Ideally, with regular health checks, P’ should not be great than P. Although the model is based on a zero interest rate environment and assumptions only, it gives an idea for non-actuaries or non-finance professionals to determine the purchase time of a health insurance policy. We will elaborate more on this suggested model in future research work.

6.3. Ideal Product Design

Due to different morbidity rates in different demographic regions, there is no single health care plan suitable for individuals and insurance companies. For example, even the factor of cross-subsidization is difficult to assess between the people in Tripura, a NE Indian state and the residents in Kerala, a SW state. Hence, research on the existing disease patterns, mortality rates, morbidity rates, consumer behavior at hospitals, hospital behavior towards patients are factors required in the design and pricing of packaged health insurance plans [14].

To reduce the severity of “Morbidity Density Burden”, new health insurance plans can be designed to meet the needs of various sub-groups in a population. There should be a base health insurance plan, bH, which provides coverages of primary health care and medical needs with proper deductibles. A well-designed primary health care system reduces the severity of Morbidity Density Burden. Similarly, a secondary medical care treatment plan, sH, could be provided to cater for the expenses associated with secondary medical care and treatment needs. A tertiary medical care plan, tH, could be added, if required. Ideally, the proper combination of these medical plans, depending on the needs of the individuals, helps to reduce the financial impact at the “rectangularisation stage”.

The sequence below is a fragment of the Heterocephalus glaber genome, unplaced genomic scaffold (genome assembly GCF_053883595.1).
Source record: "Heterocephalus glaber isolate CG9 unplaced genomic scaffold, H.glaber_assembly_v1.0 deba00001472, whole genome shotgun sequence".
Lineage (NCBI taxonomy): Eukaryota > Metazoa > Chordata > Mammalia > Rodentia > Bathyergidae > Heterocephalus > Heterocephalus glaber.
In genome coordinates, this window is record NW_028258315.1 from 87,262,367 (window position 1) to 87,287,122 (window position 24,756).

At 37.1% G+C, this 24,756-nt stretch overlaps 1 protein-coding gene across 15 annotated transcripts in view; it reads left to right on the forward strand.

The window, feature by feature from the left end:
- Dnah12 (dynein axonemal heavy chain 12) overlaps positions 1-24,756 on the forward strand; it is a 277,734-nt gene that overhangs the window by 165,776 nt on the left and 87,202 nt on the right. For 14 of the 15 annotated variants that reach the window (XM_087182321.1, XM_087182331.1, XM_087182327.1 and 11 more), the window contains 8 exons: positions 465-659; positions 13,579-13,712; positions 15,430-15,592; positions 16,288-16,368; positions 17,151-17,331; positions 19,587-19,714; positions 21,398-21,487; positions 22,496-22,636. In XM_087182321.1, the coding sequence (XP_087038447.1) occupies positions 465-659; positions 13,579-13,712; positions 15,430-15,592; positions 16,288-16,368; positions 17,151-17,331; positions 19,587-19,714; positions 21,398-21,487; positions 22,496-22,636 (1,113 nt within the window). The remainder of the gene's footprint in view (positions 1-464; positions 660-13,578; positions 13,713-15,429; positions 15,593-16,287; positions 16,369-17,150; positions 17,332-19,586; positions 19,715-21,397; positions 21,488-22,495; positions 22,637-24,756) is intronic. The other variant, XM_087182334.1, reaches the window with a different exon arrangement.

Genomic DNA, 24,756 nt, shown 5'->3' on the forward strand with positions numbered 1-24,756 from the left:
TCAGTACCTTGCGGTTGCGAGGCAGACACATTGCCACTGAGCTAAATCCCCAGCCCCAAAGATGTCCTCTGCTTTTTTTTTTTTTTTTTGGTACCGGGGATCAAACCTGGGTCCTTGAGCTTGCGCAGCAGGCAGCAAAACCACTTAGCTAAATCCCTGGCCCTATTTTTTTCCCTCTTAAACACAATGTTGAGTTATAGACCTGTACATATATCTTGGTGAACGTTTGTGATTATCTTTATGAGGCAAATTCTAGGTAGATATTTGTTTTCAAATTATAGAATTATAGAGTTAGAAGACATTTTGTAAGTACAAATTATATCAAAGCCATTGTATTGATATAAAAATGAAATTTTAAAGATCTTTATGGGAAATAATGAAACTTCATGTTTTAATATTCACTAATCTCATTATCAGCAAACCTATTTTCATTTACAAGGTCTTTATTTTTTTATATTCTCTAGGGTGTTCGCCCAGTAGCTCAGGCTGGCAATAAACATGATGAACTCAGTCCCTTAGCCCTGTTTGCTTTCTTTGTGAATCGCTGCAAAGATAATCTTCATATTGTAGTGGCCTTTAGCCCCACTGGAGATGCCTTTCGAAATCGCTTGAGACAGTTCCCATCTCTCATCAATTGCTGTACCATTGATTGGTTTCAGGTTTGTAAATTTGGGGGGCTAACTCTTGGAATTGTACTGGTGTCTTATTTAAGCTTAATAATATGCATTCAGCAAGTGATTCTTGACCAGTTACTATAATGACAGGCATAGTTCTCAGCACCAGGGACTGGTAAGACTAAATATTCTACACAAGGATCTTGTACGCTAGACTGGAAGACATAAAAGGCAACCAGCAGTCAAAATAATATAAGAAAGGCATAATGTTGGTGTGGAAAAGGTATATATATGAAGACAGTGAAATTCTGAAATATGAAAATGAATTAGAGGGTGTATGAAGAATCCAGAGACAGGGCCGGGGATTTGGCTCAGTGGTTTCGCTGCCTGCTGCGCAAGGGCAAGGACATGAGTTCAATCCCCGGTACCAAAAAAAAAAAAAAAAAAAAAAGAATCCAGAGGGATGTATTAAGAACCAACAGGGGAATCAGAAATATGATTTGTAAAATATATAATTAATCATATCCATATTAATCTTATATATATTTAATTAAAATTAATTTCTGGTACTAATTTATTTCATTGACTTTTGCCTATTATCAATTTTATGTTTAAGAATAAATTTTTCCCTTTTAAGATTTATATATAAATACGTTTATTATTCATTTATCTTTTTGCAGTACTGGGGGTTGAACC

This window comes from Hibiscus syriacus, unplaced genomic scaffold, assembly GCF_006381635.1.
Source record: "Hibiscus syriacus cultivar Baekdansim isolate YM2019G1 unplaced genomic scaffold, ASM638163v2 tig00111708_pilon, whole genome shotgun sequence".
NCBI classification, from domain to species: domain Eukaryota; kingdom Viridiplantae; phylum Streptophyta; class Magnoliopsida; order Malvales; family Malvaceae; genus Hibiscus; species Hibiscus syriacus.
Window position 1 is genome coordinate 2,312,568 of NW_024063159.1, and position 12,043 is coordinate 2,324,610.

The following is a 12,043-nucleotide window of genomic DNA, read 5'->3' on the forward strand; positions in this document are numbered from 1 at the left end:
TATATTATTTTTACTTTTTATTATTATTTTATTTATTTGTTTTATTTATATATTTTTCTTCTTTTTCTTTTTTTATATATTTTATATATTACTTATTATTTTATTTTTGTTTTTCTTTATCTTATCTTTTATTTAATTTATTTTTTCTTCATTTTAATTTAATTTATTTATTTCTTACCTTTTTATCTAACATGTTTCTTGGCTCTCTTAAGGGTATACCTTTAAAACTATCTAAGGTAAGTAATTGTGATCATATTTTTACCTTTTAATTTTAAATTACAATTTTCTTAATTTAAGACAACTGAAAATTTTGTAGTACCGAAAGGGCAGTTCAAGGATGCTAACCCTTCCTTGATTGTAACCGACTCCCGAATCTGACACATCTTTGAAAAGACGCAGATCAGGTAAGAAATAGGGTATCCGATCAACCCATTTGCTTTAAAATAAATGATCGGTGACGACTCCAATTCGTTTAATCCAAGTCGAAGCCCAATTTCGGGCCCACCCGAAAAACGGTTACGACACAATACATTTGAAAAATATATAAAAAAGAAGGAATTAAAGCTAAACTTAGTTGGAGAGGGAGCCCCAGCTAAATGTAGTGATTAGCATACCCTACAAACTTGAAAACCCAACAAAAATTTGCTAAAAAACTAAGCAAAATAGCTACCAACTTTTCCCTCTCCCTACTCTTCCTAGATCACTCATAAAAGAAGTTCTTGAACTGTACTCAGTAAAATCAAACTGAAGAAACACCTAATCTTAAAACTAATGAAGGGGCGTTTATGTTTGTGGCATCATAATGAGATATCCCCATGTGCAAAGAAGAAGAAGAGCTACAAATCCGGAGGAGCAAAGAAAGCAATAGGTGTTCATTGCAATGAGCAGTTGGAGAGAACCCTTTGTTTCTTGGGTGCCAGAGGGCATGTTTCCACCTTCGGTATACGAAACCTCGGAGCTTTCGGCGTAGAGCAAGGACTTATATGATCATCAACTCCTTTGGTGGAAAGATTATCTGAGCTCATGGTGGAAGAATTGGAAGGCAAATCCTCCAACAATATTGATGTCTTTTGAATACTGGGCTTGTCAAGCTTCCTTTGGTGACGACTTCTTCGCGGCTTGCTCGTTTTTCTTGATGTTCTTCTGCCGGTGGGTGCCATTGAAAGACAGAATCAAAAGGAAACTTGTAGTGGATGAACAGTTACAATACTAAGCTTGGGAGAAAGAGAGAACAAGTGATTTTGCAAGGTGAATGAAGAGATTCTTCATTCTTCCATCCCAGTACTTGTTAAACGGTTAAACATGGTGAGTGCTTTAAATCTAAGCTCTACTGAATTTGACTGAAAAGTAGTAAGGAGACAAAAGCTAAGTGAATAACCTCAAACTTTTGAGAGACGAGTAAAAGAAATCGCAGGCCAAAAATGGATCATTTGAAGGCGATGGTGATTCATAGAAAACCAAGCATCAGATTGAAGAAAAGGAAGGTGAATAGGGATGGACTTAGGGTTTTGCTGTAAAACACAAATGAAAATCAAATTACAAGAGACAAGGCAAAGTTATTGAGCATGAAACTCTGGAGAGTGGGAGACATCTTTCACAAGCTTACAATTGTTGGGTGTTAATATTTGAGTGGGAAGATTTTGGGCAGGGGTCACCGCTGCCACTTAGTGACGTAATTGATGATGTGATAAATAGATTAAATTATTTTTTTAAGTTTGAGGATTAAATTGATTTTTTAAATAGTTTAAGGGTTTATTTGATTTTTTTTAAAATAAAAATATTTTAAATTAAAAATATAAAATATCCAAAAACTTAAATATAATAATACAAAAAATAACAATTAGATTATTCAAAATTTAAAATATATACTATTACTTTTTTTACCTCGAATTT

7. Conclusion

Various surveys across the globe indicate that although people are aware of the high costs associated with medical care and hospital treatments, they postpone the purchase of health insurance based on the assumptions that they will live long and they can take out health insurance policies later or older when they are likely to fall sick. This becomes a major challenge as this mentality induces adverse selection and moral hazard; increases the burden at rectangularisation stage and claims ratio. This paper introduces a way of identifying rectangularisation. Framework to calculate an optimal age at which an individual should purchase a health insurance policy can induce the consciousness, e.g. buying annuity products and various methods to reduce claims ratio using technological & processing methods, will be presented in future.

Acknowledgements

The authors would like to thank Xi’an Jiaotong-Liverpool University for supporting and sponsoring the publication of this paper.

NOTES

*In memory of my father, Mr. Sugavanam Jegadeesan, who will be dearly missed.

#In memory of my aunt, Lucia Diana, who peacefully passed away on the 30th of April, 2016. She will be dearly missed.

Cite this paper
Jayaprakash, S. , Dinakar, P. , Ha, M. , Jiang, Z. , Siriwan, U. , Li, M. and Okeagu, C. (2016) Rectangularisation Issues in Health Economics & Insurance: Measures and Mitigations. Journal of Applied Mathematics and Physics, 4, 1327-1335. doi: 10.4236/jamp.2016.47142.